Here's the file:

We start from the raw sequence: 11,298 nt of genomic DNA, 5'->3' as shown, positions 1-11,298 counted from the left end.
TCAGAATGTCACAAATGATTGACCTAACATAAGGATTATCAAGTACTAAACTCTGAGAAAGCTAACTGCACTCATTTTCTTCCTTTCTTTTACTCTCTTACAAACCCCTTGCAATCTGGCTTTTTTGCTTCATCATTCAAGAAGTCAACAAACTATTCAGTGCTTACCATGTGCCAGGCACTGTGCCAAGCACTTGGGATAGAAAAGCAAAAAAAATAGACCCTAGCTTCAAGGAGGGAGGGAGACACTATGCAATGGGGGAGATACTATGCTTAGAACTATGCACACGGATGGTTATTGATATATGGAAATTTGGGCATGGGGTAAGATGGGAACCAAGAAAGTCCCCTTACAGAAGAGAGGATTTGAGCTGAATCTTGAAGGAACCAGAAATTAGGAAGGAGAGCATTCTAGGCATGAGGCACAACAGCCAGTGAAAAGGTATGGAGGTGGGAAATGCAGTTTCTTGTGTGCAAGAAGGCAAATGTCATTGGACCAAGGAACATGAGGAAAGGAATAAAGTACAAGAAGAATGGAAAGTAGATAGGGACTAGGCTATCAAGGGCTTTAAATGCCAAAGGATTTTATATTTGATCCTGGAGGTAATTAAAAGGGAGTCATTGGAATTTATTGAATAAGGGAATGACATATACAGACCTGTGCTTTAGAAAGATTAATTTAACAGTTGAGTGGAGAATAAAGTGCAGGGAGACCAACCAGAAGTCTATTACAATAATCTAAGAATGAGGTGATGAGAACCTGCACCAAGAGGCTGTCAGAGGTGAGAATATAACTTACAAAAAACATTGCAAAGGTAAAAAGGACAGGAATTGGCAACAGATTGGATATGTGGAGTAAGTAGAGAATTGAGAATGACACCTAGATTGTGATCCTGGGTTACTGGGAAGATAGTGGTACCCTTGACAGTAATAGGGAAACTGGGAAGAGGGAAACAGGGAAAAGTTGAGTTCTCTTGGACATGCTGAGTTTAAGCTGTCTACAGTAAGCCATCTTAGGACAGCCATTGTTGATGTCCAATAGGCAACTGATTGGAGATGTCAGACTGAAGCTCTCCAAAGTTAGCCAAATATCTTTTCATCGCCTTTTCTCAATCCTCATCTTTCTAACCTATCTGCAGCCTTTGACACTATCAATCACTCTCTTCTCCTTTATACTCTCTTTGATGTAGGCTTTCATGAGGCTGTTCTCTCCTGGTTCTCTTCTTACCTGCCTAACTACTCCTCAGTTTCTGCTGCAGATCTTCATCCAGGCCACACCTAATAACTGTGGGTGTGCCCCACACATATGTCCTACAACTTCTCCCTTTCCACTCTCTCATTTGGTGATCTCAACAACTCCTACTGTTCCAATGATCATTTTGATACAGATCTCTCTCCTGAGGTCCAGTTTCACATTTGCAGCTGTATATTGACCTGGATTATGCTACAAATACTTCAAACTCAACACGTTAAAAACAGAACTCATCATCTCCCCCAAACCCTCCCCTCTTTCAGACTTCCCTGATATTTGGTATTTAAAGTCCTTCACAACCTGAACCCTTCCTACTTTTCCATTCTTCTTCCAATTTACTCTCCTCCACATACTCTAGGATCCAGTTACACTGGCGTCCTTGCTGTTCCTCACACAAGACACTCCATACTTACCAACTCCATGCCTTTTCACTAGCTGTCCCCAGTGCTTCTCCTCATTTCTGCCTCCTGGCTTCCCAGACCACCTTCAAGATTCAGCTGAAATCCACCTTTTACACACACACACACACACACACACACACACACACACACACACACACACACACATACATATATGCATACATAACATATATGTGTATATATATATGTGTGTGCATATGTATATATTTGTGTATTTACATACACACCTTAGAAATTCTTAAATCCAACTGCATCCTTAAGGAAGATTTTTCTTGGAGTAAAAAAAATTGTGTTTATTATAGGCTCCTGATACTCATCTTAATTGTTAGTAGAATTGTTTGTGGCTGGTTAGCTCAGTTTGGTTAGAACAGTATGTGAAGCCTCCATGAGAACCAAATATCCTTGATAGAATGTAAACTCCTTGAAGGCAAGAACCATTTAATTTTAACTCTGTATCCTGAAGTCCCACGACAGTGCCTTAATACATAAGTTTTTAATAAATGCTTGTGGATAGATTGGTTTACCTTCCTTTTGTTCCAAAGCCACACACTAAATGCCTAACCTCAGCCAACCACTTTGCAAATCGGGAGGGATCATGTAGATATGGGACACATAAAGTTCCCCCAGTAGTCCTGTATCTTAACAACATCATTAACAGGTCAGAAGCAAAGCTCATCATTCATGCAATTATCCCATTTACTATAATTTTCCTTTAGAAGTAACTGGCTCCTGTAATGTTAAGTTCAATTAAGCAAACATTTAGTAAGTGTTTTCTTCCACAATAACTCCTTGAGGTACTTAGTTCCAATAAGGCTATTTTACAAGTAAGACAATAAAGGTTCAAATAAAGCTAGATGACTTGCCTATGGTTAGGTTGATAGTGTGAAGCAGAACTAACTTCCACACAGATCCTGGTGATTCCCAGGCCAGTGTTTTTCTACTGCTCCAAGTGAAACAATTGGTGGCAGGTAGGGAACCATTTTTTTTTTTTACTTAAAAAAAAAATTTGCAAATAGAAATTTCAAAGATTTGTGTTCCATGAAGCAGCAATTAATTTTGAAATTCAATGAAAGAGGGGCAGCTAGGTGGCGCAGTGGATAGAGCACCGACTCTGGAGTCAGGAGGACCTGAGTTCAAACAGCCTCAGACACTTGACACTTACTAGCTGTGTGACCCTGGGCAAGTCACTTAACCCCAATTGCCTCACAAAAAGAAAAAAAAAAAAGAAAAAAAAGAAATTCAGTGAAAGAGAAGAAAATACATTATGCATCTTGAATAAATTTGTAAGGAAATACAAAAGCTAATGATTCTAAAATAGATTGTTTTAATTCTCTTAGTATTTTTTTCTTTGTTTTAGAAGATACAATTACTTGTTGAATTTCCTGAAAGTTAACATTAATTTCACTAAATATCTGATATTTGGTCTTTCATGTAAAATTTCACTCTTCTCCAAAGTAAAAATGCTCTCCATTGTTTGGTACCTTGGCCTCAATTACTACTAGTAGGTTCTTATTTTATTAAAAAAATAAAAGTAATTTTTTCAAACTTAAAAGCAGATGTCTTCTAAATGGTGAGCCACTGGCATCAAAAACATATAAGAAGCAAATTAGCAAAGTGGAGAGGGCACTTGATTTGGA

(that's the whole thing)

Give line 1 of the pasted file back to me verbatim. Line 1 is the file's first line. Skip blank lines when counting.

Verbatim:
We start from the raw sequence: 11,298 nt of genomic DNA, 5'->3' as shown, positions 1-11,298 counted from the left end.